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Deep linking is when a link sends users directly to a specific point in the app experience, rather than an external website or app homepage.
Deep linking works by mapping out every screen of the app in a similar manner to a website. This means that every individual webpage has its subsequent screen in the app, so customers can transition easily from web browsing into the app.
For example, if a user searches for a product on a mobile search engine and already has the app installed on their phone, clicking a deep link will take them directly to that specific product in the app. Deep linking helps to maintain user attention and improve conversion rates by removing a step from the transaction process.
Deep links are not restricted to mobile websites alone; they can also be used in push notifications and email marketing. This adds value to the notification by providing the user with relevant content and increases conversion rates.
The value of deep links comes down to their impact on user experience. Deep linking makes the customer journey feel seamless by allowing users to move from website to app, or between two separate apps, in one click. This expedited process reduces the churn rate, and increases conversions as users can be directed to the exact page they need to be on to convert.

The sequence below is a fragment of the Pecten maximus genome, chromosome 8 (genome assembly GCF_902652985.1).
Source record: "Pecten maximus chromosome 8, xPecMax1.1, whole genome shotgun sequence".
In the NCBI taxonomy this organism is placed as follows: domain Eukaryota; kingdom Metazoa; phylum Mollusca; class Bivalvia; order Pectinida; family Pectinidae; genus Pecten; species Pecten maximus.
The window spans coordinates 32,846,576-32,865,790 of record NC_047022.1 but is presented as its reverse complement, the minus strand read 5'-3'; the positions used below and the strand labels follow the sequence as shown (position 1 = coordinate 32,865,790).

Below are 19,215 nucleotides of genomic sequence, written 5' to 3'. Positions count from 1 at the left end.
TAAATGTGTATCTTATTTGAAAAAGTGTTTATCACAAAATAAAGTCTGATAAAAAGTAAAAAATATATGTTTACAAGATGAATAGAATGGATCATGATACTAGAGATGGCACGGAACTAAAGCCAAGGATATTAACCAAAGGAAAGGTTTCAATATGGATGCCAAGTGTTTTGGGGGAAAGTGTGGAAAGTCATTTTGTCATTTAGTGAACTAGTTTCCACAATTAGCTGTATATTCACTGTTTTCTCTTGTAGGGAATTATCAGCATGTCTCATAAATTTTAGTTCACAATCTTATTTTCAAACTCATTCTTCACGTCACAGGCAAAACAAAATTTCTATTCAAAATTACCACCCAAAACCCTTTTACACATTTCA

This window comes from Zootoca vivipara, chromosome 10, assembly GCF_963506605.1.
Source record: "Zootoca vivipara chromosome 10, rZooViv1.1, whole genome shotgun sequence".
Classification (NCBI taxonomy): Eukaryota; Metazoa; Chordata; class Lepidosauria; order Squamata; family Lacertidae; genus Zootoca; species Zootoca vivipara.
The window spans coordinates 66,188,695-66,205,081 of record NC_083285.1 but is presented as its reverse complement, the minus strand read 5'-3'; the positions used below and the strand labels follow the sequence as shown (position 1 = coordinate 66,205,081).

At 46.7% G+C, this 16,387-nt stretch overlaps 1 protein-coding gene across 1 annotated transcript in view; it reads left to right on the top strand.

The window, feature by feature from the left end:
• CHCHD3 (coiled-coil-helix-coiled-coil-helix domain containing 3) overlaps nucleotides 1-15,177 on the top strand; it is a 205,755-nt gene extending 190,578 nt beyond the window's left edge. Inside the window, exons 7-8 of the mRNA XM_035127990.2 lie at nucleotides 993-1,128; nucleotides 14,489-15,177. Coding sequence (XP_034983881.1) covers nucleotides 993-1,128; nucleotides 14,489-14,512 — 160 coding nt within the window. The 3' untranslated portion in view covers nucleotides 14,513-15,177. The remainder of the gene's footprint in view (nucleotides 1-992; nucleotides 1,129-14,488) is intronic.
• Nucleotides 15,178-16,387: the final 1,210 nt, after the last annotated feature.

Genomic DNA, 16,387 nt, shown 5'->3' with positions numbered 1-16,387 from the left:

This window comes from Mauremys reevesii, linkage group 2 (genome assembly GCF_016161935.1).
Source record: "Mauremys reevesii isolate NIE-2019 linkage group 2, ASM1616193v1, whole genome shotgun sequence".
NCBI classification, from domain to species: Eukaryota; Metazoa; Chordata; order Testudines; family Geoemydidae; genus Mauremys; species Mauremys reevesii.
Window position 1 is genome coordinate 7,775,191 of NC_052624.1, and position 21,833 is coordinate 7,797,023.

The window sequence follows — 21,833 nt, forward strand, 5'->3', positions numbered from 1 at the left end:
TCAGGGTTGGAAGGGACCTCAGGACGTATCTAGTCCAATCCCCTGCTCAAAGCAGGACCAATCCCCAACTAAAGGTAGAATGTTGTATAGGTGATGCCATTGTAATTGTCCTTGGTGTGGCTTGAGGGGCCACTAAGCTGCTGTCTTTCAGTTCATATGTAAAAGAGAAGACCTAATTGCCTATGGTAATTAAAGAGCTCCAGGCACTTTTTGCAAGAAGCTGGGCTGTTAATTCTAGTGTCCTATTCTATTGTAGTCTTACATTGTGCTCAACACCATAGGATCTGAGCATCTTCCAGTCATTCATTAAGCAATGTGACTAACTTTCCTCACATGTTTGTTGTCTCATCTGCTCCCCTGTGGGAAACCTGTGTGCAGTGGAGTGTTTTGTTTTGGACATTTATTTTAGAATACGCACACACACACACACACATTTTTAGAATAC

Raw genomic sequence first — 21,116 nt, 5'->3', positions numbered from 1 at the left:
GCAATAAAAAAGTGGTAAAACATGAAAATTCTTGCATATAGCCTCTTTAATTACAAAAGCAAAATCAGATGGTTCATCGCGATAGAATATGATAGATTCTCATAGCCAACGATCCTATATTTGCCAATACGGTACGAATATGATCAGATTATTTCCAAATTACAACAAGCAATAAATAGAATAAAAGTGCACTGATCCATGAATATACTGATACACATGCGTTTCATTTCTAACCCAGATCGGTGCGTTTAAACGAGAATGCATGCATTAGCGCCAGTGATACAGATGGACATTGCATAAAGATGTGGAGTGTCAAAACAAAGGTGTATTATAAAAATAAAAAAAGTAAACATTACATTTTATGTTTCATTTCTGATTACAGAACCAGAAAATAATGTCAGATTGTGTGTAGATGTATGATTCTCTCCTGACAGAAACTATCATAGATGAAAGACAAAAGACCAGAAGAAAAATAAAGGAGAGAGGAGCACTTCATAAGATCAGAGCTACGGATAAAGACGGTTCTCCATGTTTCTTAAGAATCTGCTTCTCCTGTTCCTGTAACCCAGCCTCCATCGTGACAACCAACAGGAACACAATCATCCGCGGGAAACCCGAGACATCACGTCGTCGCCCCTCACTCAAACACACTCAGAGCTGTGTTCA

Deep links are great for a variety of apps. Retail apps can deep link users to their shopping carts, to purchase items they abandoned. Travel apps can deep link users to promotional pages, such as a flight sale. News apps can deep link users to trending content or a breaking story.
Marketers can also use deep links to advertise new content or app updates. Rather than forcing users to navigate the new changes alone, marketers can send a push notification with a deep link directly to the feature and pair that with a short string of in-app messages that explain how it works.
While a standard deep link will take users directly to the desired content as long as they have the app downloaded, a deferred deep link will take users to an alternative destination if they don’t have the app installed on their device. In this case, the destination in question is usually the app store where the app can then be downloaded. Once the app is installed, the user will then be referred to wherever they were navigating to initially. In other words, deferred links delay the deep linking process until after the app is downloaded.
Studies have shown that deep links can improve user retention by up to 2x in the first 30 days, so it is certainly worth pursuing. However, marketers can use deep links to reach users at every stage of their journey. They can: